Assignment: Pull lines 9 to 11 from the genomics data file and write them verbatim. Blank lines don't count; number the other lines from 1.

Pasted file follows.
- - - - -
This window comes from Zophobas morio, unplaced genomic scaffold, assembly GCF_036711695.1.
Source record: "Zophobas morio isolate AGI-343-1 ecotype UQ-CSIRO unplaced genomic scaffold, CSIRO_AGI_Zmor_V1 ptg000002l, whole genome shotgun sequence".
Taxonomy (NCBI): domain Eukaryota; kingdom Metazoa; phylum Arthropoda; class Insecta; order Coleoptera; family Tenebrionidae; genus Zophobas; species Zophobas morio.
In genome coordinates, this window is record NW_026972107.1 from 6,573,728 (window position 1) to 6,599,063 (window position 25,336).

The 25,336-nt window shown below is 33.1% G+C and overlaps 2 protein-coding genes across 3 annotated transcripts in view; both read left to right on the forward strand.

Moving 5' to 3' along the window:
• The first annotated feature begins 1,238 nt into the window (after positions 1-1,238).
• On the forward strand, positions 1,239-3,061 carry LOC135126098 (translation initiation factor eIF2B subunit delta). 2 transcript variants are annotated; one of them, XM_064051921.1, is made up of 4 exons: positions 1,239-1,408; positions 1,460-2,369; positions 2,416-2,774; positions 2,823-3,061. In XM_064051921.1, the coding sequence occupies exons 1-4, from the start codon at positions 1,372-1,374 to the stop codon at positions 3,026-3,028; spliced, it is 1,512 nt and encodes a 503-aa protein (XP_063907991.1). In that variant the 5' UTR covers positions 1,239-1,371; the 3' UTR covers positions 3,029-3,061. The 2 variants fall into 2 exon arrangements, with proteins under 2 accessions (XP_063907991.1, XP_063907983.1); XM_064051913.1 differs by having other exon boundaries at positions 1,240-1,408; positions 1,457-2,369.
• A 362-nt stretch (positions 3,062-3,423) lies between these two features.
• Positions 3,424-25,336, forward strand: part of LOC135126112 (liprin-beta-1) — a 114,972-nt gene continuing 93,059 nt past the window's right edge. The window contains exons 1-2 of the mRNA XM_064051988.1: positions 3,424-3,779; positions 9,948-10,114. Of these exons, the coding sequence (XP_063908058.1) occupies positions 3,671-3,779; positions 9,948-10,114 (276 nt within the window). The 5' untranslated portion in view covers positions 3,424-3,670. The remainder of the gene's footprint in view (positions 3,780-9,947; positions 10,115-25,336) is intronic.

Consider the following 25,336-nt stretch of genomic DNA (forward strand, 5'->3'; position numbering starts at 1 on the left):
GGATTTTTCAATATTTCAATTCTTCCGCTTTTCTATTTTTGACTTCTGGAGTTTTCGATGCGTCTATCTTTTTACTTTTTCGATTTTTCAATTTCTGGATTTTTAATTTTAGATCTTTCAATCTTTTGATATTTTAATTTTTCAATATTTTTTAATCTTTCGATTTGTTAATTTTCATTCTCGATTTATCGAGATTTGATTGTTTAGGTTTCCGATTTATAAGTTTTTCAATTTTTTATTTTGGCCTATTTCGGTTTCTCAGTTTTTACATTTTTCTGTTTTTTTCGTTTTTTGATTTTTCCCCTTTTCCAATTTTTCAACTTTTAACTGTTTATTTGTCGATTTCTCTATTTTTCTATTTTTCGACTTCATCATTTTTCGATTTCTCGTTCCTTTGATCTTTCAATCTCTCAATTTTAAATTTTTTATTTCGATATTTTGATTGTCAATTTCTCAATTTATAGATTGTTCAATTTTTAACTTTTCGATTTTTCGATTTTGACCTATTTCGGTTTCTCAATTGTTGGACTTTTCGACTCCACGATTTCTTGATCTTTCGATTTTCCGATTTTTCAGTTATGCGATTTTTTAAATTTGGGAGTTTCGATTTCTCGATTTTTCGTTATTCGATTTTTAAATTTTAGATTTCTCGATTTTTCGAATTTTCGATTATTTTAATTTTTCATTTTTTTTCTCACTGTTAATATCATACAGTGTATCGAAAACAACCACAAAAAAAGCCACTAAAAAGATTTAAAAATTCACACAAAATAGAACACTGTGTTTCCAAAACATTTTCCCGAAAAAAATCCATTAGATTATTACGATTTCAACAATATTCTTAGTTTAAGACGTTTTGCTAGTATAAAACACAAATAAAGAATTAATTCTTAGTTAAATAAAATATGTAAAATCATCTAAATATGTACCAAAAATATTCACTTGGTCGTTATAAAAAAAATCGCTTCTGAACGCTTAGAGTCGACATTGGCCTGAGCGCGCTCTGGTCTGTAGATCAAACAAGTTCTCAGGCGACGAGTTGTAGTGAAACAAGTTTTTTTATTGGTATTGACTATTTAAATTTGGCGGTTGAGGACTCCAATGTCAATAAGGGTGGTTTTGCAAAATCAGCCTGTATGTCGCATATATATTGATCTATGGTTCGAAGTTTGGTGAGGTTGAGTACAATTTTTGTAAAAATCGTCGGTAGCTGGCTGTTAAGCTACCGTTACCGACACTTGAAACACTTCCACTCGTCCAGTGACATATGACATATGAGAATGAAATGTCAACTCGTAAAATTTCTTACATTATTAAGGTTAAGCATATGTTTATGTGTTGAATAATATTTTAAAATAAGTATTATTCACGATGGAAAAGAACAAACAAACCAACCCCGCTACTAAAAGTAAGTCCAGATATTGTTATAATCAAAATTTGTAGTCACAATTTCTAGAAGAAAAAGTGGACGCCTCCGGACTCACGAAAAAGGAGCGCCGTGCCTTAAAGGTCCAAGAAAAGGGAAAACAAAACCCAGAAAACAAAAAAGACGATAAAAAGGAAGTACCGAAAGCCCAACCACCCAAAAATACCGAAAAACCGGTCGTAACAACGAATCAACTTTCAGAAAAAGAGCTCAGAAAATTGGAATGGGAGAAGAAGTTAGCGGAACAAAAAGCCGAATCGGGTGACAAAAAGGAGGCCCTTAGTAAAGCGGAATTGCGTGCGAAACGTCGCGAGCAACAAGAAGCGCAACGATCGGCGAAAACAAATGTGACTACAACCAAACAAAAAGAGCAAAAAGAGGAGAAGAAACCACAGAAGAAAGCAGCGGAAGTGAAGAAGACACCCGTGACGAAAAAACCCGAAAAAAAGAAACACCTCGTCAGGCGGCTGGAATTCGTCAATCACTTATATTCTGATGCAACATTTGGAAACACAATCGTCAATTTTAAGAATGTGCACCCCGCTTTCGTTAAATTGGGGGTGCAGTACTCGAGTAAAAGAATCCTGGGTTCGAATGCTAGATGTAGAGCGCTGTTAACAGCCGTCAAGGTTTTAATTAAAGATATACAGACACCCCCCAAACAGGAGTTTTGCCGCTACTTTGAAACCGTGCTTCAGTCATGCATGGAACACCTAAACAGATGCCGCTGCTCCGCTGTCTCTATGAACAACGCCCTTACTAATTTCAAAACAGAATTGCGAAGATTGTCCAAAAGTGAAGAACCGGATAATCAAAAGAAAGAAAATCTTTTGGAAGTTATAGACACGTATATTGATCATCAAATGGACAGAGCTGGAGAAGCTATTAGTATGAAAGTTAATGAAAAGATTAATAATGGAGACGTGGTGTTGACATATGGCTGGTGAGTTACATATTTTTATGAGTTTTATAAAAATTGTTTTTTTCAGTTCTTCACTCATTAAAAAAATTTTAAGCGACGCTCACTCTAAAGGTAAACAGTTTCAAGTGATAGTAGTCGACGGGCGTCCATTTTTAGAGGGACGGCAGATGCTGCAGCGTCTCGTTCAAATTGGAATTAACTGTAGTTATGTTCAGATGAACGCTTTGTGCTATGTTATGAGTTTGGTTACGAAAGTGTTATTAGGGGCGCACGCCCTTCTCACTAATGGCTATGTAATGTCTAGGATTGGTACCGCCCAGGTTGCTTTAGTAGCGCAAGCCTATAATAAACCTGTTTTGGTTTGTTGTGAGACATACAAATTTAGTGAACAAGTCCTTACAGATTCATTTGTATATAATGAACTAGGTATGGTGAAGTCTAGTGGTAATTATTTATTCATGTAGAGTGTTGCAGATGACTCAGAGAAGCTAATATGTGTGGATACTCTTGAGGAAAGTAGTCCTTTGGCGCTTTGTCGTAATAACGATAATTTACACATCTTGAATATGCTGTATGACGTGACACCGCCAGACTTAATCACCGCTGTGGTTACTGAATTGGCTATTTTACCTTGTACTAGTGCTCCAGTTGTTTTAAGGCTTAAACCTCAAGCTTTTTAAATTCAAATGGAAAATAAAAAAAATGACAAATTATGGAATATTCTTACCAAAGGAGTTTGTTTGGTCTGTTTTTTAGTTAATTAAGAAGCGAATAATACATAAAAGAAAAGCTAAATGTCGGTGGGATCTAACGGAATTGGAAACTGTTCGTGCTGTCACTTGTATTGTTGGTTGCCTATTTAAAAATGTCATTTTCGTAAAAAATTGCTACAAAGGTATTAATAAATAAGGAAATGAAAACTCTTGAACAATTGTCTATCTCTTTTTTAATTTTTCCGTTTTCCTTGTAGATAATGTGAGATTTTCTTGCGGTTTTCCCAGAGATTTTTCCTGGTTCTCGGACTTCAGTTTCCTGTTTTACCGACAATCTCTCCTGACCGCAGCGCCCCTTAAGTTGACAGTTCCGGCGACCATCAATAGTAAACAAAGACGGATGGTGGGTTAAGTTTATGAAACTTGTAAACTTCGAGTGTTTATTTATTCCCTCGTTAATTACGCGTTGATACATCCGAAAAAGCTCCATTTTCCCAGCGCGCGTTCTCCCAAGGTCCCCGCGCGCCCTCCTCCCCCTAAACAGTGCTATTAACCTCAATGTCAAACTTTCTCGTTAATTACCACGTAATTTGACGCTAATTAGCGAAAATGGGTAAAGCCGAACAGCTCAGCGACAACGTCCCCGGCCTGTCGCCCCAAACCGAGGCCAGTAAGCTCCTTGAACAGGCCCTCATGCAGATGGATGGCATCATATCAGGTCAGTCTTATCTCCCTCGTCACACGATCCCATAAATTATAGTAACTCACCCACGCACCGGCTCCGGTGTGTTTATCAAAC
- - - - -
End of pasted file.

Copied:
• A 362-nt stretch (positions 3,062-3,423) lies between these two features.
• Positions 3,424-25,336, forward strand: part of LOC135126112 (liprin-beta-1) — a 114,972-nt gene continuing 93,059 nt past the window's right edge. The window contains exons 1-2 of the mRNA XM_064051988.1: positions 3,424-3,779; positions 9,948-10,114. Of these exons, the coding sequence (XP_063908058.1) occupies positions 3,671-3,779; positions 9,948-10,114 (276 nt within the window). The 5' untranslated portion in view covers positions 3,424-3,670. The remainder of the gene's footprint in view (positions 3,780-9,947; positions 10,115-25,336) is intronic.

Consider the following 25,336-nt stretch of genomic DNA (forward strand, 5'->3'; position numbering starts at 1 on the left):